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Former Barclays trader found guilty of rigging interest rate

Reuters  |  LONDON 

By Ridley

LONDON (Reuters) - A French former with Barclays, tried in his absence by a London court, has been convicted of helping to mastermind a five-year plot to rig global interest rates after an 11-week trial.

Philippe Moryoussef, a 50-year-old former senior derivatives trader, was found guilty of conspiracy to defraud by dishonestly manipulating Euribor - or Euro interbank offered rate - between January 2005 and December 2009.

The jury at acquitted German Achim Kraemer, a Deutsche still employed by the

Reporting restrictions were lifted on Thursday after the jury failed to reach a verdict on three former co-defendants Carlo Palombo, an Italian-born former junior trader, Sisse Bohart, a Danish former and rate submitter and her British former boss,

A sixth defendant, 46-year-old former Deutsche star Christian Bittar, a Frenchman who investigators said was once one of the world's best-paid traders, pleaded guilty before the trial began. He is already in custody.

The UK's (SFO), which prosecuted the case, said it would decide within seven days whether to seek a retrial of Palombo, Bohart and Bermingham.

A conspiracy to defraud conviction carries a jail sentence of up to 10 years.

The SFO alleged bankers deliberately disregarded rules that Euribor should not be set with an eye on commercial gain, that they dishonestly plotted for rates to be false or misleading and risked prejudicing the economic interest of others.

Brussels-based Euribor is a benchmark for interest rates on around $150 trillion to $180 trillion of financial contracts and consumer loans worldwide.

SENTENCING NEXT WEEK

The pencilled in July 20 for sentencing Moroccan-born Moryoussef and Bittar, who was born in But as Moryoussef is not in the country, it is unclear whether or when he will serve time in jail.

The former trader left for after Bittar's guilty plea was made public and had no defending in court. His Paris-based lawyer, Francois De Casto, said his client was under the protection of French law.

"will eventually refer this case to the European Court of Human Rights," he said.

While global authorities have fined leading banks and brokerages around $9 billion and charged about 30 people over rate-rigging allegations, the latest SFO prosecution is the first to focus on Euribor, the Brussels-based equivalent of Libor (London interbank offered rate).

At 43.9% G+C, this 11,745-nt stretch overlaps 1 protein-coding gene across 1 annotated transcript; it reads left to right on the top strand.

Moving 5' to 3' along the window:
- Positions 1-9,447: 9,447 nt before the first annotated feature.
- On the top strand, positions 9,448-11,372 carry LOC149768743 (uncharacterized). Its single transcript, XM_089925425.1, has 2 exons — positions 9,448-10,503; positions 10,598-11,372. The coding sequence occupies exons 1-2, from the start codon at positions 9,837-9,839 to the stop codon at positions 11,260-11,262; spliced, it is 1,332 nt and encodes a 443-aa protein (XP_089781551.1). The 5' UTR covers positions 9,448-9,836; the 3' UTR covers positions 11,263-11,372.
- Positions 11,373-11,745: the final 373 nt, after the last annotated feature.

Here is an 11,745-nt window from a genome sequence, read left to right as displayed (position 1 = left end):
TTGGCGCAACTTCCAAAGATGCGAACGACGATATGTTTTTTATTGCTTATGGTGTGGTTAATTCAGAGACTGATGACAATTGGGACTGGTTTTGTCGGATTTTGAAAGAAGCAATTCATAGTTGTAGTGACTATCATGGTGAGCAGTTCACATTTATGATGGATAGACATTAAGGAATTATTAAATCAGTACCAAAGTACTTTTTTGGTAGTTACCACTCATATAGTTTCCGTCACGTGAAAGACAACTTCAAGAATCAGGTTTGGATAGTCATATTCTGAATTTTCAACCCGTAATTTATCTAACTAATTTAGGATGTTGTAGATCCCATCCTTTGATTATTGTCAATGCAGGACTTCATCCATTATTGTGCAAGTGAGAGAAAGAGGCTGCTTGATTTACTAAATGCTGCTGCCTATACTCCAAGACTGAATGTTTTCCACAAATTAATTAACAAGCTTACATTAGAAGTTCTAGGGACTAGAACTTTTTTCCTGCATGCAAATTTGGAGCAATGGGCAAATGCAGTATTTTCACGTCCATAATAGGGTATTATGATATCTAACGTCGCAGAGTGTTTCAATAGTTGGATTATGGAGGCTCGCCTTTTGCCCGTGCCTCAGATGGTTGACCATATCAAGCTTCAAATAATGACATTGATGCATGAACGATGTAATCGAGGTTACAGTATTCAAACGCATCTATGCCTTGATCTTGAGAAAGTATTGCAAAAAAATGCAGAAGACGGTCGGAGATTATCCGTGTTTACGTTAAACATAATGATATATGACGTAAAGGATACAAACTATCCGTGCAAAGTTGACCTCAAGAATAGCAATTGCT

Prosecutors cast Bittar and Moryoussef, old friends who cut their teeth in at France's Societe Generale, as the ringleaders of an international, to deliberately flout rules by asking rate submitters to nudge rates up or down to bolster trading books in a "zero sum game".

Vast derivatives profits could ride on a basis point, or 0.01 percent, change in Euribor rates, which are set over various time frames.

"GOOD LUCK"

In messages read out in court, Moryoussef emailed Palombo on October 1, 2006, saying: "My mobile won't be connected on Monday. Two things, ask Sisse to put a high 6 month (Euribor)... and Christian as well ... we have 2 billion on that date. We definitely have to make one (basis point) on that fixing. Good luck, bye."

The defendants denied dishonesty, said they had learnt their trade on the job and that they believed there was nothing wrong with requesting or accommodating preferential trades.

Rate requests were made openly and fell within a range of equally valid rates, they said.

Defence lawyers also said there was no evidence their clients had financially benefited from the alleged scam.

In a statement read out to the jury during the trial, Moryoussef said trader requests were an established practice at when he joined in 2005 and that he believed submitters would choose a correct rate from a permitted range of estimates.

(Additional reporting by Emma Rumney, Editing by Silvia Aloisi/Keith Weir)

(This story has not been edited by Business Standard staff and is auto-generated from a syndicated feed.)

First Published: Thu, July 12 2018. 20:03 IST
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